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Inflation is likely to be at the top of many businesses list of concerns, and if it isn’t it probably should be.

What’s driving inflation?

Restricted labour market. – There is a restricted supply of labour to the UK economy. This has been exacerbated by Covid-19 and the direct loss of workers in specific industries during the lockdowns.  Demand for certain skilled and unskilled labour is outstripping supply and driving wage inflation which will flow down to all businesses.

Supply chain disruption. – Covid-19 and geopolitical issues have disrupted supply chains in many ways and this restricted supply is driving up input costs for businesses

Limited supply versus demand. – The above have the effect of limiting supply of some goods and services at a time when demand is returning, driving up prices

Underinvestment. – COVID-19 and Brexit uncertainty reduced capital investment, this has likely had significant impact on capacity as fixed assets and infrastructure have degraded and not been replaced, reducing capacity and productivity in some sectors.

Shifting behaviours and demand patterns. – shifting demand patterns have left skills gaps in the labour market – for example the demand for retail staff has dropped but the demand for drivers has increased, however the capacity to retrain these employees in the short term is limited.  Many businesses and sectors which have seen record demand during Covid-19 are struggling to recruit skilled employees as demand for those specific skills has increased.

Critical bottlenecks. – All of the above and other factors are creating industry critical bottlenecks which can exacerbate supply versus demand issues and lead to exponential cost/price increases (e.g. UK energy market, transport, food processing)

Is inflation transitory?

The big question is whether current inflation is transitory or structural, this will be a big driver of how the Bank of England responds and what happens to interest rates.  At the moment the general belief is that it is transitory, however in truth we don’t know that for certain.  What the Bank of England does with interest rates on the back of inflation is a big unknown.

The odds are that a constrained labour market and import and export controls will mean, at least in some part, a sustained transition to a higher cost of living in the UK. This will move the UK more in line with the high cost of living economies such as Switzerland and Norway.

What does this mean for businesses owners?

Inflation in itself is not automatically good or a bad thing – it can depend on the specific circumstances of a business or individual.

Many people and businesses will not have any memory of how inflation can impact their decision making, given the low inflation, low interest rate environment of the last 20 years.  It is therefore all the more important that businesses start considering the potential impact of inflation and prepare themselves.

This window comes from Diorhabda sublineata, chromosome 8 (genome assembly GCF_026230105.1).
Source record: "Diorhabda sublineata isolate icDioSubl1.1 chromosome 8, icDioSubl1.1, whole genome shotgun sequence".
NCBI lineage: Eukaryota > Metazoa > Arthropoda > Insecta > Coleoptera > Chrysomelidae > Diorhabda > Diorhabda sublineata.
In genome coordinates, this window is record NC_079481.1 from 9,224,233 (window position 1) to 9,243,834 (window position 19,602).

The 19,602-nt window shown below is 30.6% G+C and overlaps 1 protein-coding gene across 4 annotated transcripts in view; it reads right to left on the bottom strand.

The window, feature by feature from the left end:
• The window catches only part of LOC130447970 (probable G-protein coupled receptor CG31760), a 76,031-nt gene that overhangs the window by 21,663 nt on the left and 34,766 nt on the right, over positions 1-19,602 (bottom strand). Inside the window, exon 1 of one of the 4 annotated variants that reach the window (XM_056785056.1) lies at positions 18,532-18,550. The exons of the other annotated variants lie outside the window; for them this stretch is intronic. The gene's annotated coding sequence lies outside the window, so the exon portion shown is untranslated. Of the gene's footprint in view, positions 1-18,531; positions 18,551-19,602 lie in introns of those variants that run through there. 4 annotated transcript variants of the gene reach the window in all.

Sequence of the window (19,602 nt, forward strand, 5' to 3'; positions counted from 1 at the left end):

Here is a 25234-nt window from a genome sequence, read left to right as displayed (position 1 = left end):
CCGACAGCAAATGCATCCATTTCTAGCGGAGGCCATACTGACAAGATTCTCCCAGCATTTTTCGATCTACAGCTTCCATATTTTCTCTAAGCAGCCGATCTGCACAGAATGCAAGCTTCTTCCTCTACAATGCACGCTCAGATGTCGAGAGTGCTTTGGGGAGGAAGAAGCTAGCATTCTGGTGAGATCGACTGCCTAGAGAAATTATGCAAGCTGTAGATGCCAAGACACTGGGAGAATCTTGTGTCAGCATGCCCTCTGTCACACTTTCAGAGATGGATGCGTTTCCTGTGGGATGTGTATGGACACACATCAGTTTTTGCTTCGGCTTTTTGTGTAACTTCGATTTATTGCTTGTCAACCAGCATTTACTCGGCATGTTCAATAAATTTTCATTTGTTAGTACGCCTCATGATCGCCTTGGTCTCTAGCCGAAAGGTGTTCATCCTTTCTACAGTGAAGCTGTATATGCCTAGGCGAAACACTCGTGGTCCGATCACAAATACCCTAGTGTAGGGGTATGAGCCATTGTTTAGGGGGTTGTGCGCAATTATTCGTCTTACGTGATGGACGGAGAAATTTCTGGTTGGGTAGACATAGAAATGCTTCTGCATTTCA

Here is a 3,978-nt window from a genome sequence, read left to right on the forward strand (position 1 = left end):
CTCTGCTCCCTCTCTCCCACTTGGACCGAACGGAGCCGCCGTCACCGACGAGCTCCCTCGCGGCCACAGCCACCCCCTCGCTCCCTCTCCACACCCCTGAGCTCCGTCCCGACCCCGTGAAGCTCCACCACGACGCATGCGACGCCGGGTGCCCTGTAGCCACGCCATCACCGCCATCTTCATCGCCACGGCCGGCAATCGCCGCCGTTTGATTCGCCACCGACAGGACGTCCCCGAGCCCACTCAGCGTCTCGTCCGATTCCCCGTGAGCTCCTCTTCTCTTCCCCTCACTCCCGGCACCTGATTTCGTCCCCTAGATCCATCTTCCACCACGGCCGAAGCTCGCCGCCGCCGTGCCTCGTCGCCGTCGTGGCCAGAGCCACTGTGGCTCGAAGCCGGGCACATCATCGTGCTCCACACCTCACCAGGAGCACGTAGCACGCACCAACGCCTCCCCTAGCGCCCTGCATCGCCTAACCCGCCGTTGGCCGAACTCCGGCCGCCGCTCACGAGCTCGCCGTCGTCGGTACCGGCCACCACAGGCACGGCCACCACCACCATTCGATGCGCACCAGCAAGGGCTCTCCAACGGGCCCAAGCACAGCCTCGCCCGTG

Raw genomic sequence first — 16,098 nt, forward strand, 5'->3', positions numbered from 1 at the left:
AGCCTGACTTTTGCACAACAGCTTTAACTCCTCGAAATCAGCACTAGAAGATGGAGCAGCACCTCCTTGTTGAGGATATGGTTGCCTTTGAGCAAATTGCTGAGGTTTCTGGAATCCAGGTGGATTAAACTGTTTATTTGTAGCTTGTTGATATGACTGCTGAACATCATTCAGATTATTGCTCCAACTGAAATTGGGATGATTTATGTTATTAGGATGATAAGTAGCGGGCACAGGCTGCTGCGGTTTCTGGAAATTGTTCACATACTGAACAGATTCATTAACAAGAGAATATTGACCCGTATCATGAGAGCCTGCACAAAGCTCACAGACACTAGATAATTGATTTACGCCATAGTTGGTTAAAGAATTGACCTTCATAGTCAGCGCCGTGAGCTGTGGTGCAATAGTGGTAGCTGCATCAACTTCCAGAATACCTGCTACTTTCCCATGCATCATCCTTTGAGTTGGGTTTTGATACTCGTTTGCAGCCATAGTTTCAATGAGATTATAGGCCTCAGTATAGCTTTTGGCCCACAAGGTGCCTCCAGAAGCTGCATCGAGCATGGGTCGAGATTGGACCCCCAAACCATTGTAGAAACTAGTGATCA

Inflation might be a good thing If you have high debt at a low, long term, fixed interest rate– if your income keeps pace with inflation then inflation will erode the value of your debt.  If you bought your first house in the 1970’s or 80’s then you likely benefited from this scenario.

Alternatively, if you are about to retire, then high inflation could have a negative impact on your post-retirement income.

Similarly, inflation will impact different businesses and sectors in different ways.  For example, inflation tends to be very bad for construction as it introduces volatility to costs and increased risk in pricing and demand.  Construction tends to slow dramatically under high inflation.  On the other hand, in the short term this may be a good thing for estate agents and house prices. While wage increases drive up property prices, this will also slow construction reduces the supply of new homes.

It is important that you consider your own individual, or your business’s, particular circumstances. Make sure to research the potential effects of inflation so you can plan and prepare.

Even if you think inflation is not having any immediate impact on you or your business eight now, if sustained, then the chances are it will have an impact on you at some point in the future.

Things to Consider:
  1. Look after your staff.

Given that a constrained labour market and wage inflation are the main drivers of the current inflationary environment, your top priority could be to ensure your staff are looked after. They should feel fulfilled and fairly rewarded to support employee retention and hiring.

  1. Understand your wage and labour costs.

Make sure you understand your costs versus market rates and trends.  Also, consider what skills your business needs and what the added value of those skills is.

  1. Analyse your expenses.